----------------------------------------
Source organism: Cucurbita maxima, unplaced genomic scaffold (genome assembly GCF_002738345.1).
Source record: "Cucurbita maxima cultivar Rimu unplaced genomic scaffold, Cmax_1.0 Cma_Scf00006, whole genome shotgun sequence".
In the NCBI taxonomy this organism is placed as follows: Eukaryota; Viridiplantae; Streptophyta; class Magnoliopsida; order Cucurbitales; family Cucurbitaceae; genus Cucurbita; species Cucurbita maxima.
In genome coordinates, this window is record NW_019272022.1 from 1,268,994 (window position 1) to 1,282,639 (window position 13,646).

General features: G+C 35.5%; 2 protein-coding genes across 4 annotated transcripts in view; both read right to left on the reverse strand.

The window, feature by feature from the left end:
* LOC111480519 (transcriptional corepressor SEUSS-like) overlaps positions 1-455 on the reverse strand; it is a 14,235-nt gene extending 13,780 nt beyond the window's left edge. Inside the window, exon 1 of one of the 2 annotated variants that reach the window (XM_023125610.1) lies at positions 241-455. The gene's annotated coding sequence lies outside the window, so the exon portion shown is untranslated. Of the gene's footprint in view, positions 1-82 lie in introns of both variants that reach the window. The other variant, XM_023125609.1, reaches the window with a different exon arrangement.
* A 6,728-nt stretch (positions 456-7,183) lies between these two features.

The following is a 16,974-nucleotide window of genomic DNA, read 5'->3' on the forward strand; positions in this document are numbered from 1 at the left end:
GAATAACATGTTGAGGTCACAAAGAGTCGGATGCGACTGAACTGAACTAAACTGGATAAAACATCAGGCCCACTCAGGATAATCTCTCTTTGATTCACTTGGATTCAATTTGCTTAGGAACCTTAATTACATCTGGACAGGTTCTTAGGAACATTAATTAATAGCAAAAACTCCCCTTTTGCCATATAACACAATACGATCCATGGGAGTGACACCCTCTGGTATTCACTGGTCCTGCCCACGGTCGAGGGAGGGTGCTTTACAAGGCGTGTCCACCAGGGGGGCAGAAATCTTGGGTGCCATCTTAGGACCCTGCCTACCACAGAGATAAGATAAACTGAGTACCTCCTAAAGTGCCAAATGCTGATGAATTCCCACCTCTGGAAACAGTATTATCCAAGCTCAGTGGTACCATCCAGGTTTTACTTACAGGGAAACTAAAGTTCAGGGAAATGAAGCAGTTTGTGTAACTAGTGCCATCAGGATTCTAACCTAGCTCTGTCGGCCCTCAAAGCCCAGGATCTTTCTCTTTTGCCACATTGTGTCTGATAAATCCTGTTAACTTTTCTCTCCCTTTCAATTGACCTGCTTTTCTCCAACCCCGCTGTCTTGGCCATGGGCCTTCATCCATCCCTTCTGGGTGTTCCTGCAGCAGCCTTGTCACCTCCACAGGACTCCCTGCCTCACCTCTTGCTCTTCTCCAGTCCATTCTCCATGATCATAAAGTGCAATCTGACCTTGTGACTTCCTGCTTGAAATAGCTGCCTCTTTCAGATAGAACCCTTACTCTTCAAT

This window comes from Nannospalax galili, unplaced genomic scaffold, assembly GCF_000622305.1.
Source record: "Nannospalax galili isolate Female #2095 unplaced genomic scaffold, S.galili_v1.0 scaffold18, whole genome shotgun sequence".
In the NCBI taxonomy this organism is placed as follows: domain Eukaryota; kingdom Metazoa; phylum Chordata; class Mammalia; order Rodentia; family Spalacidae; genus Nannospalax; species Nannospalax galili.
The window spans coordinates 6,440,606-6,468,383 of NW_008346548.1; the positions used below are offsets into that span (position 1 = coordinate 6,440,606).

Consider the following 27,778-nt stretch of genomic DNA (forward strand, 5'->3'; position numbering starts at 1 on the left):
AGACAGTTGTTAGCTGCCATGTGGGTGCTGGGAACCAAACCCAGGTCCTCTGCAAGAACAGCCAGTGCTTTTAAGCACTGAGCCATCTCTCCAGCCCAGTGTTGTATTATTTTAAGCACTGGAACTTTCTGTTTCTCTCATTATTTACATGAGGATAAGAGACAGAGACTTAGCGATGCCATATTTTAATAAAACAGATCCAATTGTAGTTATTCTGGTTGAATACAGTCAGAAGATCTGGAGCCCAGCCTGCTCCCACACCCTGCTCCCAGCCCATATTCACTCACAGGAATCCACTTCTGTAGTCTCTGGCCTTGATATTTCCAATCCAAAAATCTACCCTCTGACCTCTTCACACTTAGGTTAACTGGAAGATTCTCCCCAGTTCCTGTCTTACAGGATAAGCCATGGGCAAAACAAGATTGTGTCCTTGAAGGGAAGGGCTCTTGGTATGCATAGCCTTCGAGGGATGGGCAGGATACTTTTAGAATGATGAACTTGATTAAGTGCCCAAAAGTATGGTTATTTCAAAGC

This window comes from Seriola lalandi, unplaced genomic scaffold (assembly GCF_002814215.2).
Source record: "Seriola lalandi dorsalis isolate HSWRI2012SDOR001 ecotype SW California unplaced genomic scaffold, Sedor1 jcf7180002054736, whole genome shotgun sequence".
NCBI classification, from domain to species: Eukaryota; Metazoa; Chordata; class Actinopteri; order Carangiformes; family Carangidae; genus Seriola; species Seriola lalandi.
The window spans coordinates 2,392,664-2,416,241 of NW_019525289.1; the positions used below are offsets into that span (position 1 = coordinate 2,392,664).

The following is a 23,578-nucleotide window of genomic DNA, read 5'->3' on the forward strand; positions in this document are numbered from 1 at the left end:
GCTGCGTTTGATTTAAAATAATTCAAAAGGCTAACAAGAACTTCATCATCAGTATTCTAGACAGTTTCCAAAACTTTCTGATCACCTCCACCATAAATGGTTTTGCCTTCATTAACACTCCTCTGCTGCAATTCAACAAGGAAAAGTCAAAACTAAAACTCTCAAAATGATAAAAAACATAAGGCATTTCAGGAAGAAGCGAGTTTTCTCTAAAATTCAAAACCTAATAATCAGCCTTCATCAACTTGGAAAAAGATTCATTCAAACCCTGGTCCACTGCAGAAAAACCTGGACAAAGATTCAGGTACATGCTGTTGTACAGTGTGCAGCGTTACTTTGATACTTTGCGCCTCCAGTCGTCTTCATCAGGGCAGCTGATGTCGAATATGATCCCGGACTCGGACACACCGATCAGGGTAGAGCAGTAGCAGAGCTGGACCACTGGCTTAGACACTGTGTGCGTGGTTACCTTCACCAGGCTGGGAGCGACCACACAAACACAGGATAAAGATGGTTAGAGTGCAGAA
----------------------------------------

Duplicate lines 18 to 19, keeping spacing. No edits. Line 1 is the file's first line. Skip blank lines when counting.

Source record: "Seriola lalandi dorsalis isolate HSWRI2012SDOR001 ecotype SW California unplaced genomic scaffold, Sedor1 jcf7180002054736, whole genome shotgun sequence".
NCBI classification, from domain to species: Eukaryota; Metazoa; Chordata; class Actinopteri; order Carangiformes; family Carangidae; genus Seriola; species Seriola lalandi.